When the BBC’s hardened Chief International Correspondent Lyse Doucet is looking a bit teary at the story she’s delivering, you know things must be bad.
When two million people have left their homes and everything they know to go somewhere strange and to be reliant on the charity of others, you know things must be bad.
When Scouts are giving out toothbrushes to people lying on the floor in a Polish airport because they’ve left everything behind, you know things must be bad. For many of them, the things they’ve left behind include their men and boys.
Leaving because an invading force is coming. Sounds like a no-brainer. If the Russians were heading towards your town you might well leave. But your 80 year old parent who’s lived in the same house for 50 years might not be so keen. And as men aged between 18 and 60, my son and I would stay behind and learn how to use a gun and make Molotov cocktails. Not sure how much use we would be, but we’d give it a go.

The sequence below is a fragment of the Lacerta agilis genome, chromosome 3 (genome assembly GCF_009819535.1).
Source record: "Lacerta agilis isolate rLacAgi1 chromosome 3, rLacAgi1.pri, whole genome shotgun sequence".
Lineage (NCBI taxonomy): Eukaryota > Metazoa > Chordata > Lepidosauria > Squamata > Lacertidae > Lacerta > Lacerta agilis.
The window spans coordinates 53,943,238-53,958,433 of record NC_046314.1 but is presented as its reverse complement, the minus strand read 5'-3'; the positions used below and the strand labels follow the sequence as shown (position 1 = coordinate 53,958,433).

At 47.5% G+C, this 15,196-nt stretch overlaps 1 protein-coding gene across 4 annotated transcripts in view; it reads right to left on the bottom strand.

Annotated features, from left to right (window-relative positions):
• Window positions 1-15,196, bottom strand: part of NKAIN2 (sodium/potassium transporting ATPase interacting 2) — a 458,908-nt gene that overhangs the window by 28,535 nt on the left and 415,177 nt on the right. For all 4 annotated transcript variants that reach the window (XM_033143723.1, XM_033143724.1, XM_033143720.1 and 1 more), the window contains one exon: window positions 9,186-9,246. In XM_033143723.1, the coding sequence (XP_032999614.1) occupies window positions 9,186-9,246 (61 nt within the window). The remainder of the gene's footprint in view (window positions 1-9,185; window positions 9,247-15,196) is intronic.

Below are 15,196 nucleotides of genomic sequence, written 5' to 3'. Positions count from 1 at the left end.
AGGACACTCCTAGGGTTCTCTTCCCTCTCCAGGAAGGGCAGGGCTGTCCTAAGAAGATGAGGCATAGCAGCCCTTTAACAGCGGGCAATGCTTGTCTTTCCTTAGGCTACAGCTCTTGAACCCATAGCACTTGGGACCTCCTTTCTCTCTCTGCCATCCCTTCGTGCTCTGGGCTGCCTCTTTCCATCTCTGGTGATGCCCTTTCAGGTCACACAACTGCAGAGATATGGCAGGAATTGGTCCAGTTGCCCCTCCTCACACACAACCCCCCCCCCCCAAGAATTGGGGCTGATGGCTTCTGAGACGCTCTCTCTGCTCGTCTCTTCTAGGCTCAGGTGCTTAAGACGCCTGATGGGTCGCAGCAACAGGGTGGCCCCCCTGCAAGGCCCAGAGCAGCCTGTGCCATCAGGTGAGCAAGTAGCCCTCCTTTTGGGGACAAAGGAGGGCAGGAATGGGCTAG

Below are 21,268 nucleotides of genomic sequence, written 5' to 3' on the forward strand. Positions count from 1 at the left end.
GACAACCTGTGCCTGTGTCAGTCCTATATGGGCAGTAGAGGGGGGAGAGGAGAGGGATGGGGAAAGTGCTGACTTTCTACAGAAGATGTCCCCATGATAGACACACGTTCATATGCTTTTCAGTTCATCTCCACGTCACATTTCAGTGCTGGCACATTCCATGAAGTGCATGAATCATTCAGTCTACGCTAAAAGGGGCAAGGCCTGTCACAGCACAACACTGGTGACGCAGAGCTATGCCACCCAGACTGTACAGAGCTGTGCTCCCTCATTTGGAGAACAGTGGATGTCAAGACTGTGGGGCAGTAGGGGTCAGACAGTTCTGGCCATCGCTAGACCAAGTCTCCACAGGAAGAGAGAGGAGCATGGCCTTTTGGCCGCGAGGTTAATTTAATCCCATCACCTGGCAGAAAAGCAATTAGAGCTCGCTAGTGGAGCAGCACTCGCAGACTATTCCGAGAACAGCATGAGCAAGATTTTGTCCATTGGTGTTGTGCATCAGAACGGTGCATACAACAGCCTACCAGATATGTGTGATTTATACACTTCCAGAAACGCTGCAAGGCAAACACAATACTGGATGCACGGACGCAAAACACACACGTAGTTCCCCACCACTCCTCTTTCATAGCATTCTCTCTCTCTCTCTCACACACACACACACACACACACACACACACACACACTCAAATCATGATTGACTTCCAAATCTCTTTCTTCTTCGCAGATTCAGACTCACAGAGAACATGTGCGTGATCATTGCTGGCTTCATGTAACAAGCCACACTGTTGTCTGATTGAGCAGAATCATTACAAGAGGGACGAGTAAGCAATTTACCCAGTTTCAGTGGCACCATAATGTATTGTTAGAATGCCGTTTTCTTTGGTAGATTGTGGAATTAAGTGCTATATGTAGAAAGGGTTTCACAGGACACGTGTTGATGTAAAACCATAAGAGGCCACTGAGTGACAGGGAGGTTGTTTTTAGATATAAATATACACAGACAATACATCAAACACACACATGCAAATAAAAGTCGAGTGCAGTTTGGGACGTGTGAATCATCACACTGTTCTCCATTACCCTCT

Beneath turbulent seas submarines are listening and waiting. On a hard airport floor a kid just wants a bed.
TFW pings are short, unedited thoughts and notes.
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